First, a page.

We leaned our backs against the cinder-block wall, smoking in the cut of shade from a green rolling dumpster, and at just about the same time I talked Robby into taking his car to drive us over to Shann Collin’s new old house, I looked up and noticed the population of Grasshopper Jungle had increased uncomfortably.
Four boys from Herbert Hoover High, the public school, had been watching us while they leaned against the galvanized steel railing along the edge of the stairway we had been using for a ramp. “Candy Cane faggots, getting ready to make out with each other in Piss Alley.”
The Candy Cane thing—that was what Hoover boys enjoyed calling boys from Curtis Crane Lutheran Academy. Not just because it kind of rhymed. We had to wear ties to school. Whoever invented the uniform could have planned better to avoid the striped red-and-white design of them. Because when we’d wear our ties, white shirts, and blue sweaters with the little embroidered crosses inside bloodred hearts, you couldn’t help but think we looked like, well, patriotic, Christian-boy candy canes.
But Robby and I weren’t big enough losers to still be wearing our uniforms while skating.
Well, we weren’t so much skating as smoking cigarettes, actually.
Robby wore a Hormel Spam T-shirt and baggy jeans with holes in them he sagged so low you could see half his citrus-motif boxers. They had oranges and lemons on them.
Citrus does not grow in Iowa.
I wore yellow-and-green basketball shorts and a black Orwells tee. So we didn’t look like candy cane boys.
The Orwells are a punk band from Illinois.
The other part—the faggot part—well, let’s just say Robby got picked on.
I only knew one of the boys: Grant Wallace. It’s hard not to know pretty much every kid in a town the size of Ealing, even if you didn’t pay too much attention to people as a rule.
However, I did know this: Grant and his friends were there for no other reason than to start crap.
It was bound to be historic, too.
And two 140-pound Candy Cane faggot sophomores with cigarettes and skateboards were not likely to stop anything four bored and corn-fed twelfth-graders from Hoover had in mind.
Robby just sat back casually against the wall, puffing away on his cigarette.
I couldn’t help but think he looked like a guy in one of those old black-and-white movies about firing squads and blindfolds and the Foreign Legion and shit like that.
One of Grant’s friends, a pudgy guy with a face full of whiteheads and only one eyebrow, took his cell phone out from his pocket and began recording video of us.
Consult history: Nothing good ever happens when cell phones are used to record video.
And I guess that was as good as Grant’s directorial cue to begin.
“Let me and Tyler borrow you guys’ skateboards for a few minutes. We’ll bring them back.”
Tyler must have been the mule-faced kid on Grant’s right, because he nodded, all excited, an encouragement for us to be cooperative Candy Cane faggots.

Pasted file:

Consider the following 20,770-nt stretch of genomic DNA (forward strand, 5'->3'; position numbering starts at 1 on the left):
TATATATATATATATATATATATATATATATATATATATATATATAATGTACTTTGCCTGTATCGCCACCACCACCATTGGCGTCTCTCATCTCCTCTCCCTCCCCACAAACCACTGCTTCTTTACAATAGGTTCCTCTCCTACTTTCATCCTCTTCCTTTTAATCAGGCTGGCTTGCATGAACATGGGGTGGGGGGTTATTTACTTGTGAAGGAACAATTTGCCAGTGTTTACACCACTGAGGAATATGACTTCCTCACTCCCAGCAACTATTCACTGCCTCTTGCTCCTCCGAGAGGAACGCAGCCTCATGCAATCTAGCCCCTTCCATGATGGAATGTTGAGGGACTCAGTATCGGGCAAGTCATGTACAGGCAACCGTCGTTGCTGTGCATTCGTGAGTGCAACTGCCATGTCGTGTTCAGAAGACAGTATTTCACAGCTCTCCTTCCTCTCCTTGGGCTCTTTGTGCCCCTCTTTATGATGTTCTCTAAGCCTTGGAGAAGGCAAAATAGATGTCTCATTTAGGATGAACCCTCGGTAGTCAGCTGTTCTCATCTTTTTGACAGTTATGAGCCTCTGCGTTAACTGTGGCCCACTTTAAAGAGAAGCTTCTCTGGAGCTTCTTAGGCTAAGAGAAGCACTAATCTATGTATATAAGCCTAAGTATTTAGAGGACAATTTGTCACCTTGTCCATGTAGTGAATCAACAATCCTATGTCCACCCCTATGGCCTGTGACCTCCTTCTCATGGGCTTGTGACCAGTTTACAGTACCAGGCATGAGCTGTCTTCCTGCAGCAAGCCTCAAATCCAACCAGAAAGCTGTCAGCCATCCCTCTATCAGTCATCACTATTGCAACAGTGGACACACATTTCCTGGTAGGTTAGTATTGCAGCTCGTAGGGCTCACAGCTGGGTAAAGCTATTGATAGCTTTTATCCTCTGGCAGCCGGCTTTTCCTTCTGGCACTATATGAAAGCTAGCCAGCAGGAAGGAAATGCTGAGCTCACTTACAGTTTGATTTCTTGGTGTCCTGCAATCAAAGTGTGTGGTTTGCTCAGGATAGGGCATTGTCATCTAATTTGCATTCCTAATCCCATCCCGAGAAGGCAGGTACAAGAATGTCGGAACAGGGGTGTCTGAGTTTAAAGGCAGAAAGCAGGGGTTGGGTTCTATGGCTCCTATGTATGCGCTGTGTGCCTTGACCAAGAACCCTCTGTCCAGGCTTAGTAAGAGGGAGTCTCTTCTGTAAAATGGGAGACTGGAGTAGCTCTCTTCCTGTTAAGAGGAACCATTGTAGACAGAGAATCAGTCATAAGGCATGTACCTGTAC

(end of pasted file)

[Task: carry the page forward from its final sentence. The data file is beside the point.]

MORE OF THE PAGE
But Robby said no before the question was entirely out of Grant’s mouth.
The truth is—and history will back me up on this, too—that when kids like Grant ask kids like me and Robby if they can borrow stuff like skateboards, the boards are either going to get stolen, or the kids like me and Robby are going to be beaten up and then the boards
are going to get stolen.
The way kids like me and Robby get beaten up first is when one of them says no.
History class is over for today.
We got beaten up by Grant Wallace, Tyler, and some other kid who smelled like he had barf on his sleeves, while the fourth kid filmed it with his cell phone.
Oh, and extra credit in history: You should never wear loose mesh basketball shorts and boxer underwear if you’re going to get kneed in the balls. Just so you know for the future.
I don’t even think either one of us made it all the way to his feet before the kicks and punches started. Robby got a bloody nose.
Grant took our boards and chucked them up onto the roof of The Pancake House.
Then the four Hoover boys took our shoes off and threw them on the roof, too.
And if the boards didn’t make such a racket when they landed, Grant and his friends would have taken Robby’s and my pants and sent them up to shoe-and-skateboard heaven, too. But the Chinese guy named Louis who worked in the kitchen of The Pancake House stuck his face out the back door, and asked, politely, what we thought we were doing.
I do not know what I thought I was doing.
But that question, in itself, when asked by a Chinese pancake chef named Louis, was enough to make Grant and his friends call an end to their diversion.
I was curled up on my side, cupping my nuts, while the sleeve of my black Orwells T-shirt adhered to some gooey piss stain on Grasshopper Jungle’s asphalt.
Grant and the Hoover Boys left, and Louis, apparently satisfied with the lack of an answer to his rhetorical question about what we boys thought we were doing, shut the door.
For a moment, I found myself wondering, too, why guys like
Grant Wallace, who called guys like me and Robby Brees faggots, always seemed to take pleasure in removing the trousers of littler guys.
That would be a good question for the books, I thought.